I’m thrilled to announce the public launch of a new CGD study group called Beyond the Fence. I’ll summarize its first research products here, and we’ll be blogging about each of them in the weeks ahead.
CGD studies the ways that the richest countries affect the rest of the world, far beyond foreign aid. And the US massively shapes economic development in its neighbors to the south. The 2,000 mile border between the United States and Mexico is an economic cliff, the largest GDP per capita differential found at any land border on earth. Across this fault line, the two nations continue a deep and centuries-old exchange of goods, services, investment, labor, culture, and ideas.
Some of those interactions happen through flourishing, transborder illicit markets—such as those for drugs, arms, and labor—with major economic and social effects for both sides. The political economy of these markets is complex and poorly understood. It is shaped by a policy approach that is today dominated by unilateral, domestic law enforcement.
CGD convened the first meeting of the Beyond the Fence group a year ago. We wanted to get to know some of the top researchers in the world studying, with high standards of rigor, how policy decisions on one side of the border ripple to the other side through illicit markets. And we want to use that research to inform a policy debate on bilateral approaches to innovative regulation in those markets. This group will distinguish itself with its academic credibility and with its focus on facts over political correctness.
That initial meeting brought together leading economists from the United States and Latin America whose research uses frontier techniques to learn about the policy dilemmas that arise from transborder illicit markets. Some of that meeting’s participants have become our initial contributing authors.
Beyond the Fence wants research-based answers to these questions:
- What are the determinants of participation in illicit markets, and of subsequent violence and instability? What are the effects of violence on the economy?
- What are the impacts of current policies—including interdiction and other enforcement operations, violence prevention efforts, and drug decriminalization?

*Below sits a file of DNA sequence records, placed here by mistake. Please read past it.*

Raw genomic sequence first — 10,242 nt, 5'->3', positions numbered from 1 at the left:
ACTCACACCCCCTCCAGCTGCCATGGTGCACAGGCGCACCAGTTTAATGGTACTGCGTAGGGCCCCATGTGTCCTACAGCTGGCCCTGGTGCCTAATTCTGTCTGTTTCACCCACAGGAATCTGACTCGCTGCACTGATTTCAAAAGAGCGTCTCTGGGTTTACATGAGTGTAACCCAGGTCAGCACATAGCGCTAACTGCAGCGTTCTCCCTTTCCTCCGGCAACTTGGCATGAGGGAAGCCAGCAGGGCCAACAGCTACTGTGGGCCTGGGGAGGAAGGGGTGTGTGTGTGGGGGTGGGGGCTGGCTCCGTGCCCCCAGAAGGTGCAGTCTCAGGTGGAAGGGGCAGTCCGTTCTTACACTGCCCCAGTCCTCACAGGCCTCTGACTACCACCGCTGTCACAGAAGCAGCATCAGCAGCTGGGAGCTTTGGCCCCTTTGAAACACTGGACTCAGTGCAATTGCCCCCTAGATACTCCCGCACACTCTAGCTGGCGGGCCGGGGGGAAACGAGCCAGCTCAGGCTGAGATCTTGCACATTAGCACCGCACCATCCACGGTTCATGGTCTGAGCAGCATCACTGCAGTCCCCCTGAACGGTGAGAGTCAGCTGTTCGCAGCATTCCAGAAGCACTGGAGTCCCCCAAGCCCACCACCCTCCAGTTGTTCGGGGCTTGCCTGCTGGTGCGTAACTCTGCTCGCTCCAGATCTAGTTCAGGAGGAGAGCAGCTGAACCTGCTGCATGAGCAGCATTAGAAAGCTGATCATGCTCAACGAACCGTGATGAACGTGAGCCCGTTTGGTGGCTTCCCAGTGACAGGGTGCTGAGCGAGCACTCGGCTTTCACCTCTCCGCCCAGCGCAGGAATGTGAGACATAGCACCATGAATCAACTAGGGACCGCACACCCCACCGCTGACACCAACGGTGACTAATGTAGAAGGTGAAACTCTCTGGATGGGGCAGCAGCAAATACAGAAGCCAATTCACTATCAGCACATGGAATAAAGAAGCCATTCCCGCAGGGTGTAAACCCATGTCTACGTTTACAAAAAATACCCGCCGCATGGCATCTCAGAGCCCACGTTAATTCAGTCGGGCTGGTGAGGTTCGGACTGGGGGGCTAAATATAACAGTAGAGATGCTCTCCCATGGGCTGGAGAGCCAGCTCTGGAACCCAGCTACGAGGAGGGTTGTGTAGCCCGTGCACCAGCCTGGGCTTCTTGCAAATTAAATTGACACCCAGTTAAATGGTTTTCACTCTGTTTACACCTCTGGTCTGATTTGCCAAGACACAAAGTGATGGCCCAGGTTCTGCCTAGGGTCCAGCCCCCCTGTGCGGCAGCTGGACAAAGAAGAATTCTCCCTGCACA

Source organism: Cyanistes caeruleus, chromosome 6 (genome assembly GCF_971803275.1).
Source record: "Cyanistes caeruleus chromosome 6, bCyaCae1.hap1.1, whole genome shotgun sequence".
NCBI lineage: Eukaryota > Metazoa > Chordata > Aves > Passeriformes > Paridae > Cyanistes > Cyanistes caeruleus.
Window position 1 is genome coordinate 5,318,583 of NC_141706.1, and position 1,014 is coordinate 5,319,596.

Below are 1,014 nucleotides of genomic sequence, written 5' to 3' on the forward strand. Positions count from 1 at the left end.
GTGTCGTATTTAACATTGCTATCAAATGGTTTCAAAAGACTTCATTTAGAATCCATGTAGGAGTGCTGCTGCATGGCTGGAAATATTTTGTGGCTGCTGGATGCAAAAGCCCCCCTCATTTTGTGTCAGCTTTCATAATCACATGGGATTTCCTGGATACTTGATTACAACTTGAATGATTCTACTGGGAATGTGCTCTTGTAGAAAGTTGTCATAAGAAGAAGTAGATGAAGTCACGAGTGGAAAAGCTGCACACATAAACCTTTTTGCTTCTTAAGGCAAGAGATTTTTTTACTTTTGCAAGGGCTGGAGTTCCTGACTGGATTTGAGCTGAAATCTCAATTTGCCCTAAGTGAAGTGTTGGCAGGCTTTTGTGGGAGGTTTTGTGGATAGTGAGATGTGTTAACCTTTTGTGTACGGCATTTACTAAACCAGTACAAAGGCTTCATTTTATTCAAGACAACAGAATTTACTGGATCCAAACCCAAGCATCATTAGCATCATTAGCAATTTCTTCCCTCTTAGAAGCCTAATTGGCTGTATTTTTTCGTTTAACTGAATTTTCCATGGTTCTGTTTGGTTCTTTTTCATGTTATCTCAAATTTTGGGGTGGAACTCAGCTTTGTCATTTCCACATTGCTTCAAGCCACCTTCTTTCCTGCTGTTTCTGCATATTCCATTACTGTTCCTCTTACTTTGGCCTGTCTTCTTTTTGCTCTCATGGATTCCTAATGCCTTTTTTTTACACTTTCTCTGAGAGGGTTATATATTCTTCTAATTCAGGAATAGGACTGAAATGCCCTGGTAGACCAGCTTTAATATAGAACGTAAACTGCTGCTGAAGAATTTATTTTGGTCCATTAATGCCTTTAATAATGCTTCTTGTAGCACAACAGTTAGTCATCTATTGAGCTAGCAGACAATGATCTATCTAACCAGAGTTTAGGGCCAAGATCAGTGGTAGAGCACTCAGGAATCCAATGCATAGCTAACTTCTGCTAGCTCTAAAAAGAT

- What new policies should the US, Mexico, and Central America explore to address these challenges?
We’re just getting started, and there’s a lot more to come. But I’m excited to announce that we’ve posted the study group’s first three papers:
- How does the North American corn trade affect illicit drug markets? CGD non-resident fellow Oeindrila Dube, and her co-authors Omar Garcia-Ponce, and Kevin Thom (all at NYU), contribute new work showing how falling prices in legal crops can push farmers to cultivate illicit crops like marijuana and poppy, with knock-on effects on drug violence.
- How do enforcement efforts in producer countries affect violence in transshipment countries? Juan Camilo Castillo and Daniel Mejia (Universidad de los Andes), and Pascual Restrepo (MIT) examine the relationship between cocaine seizures in Colombia and violence in Mexico. They show that drug interdiction in Colombia affected prices in Mexico, and that this in turn explains roughly one-fifth of the sharp rise in homicides in Mexico following 2007.
- A small contribution of my own is an essay examining skilled migration from Mexico, available in English and in Spanish. While the majority of documented and undocumented Mexican workers in the US are in low-skill jobs, the proportion of Mexican migrants who are skilled workers has been increasing over the last ten years. I discuss why this is a natural development that should not cause undue concern in Mexico.
The name Beyond the Fence has a dual meaning—embodying our desire for researchers to investigate the effects of policy that cross the fence, and our hope that policymakers will be able to use these findings to reach beyond unilateral enforcement approaches. Additional works are in the early stages of development, by me and by some of our brilliant scholar-partners.
I look forward to sharing and discussing them more with you as the initiative evolves. Follow us at the study group’s Twitter feeds: @BTFence in English and @MAdelMuro in Spanish.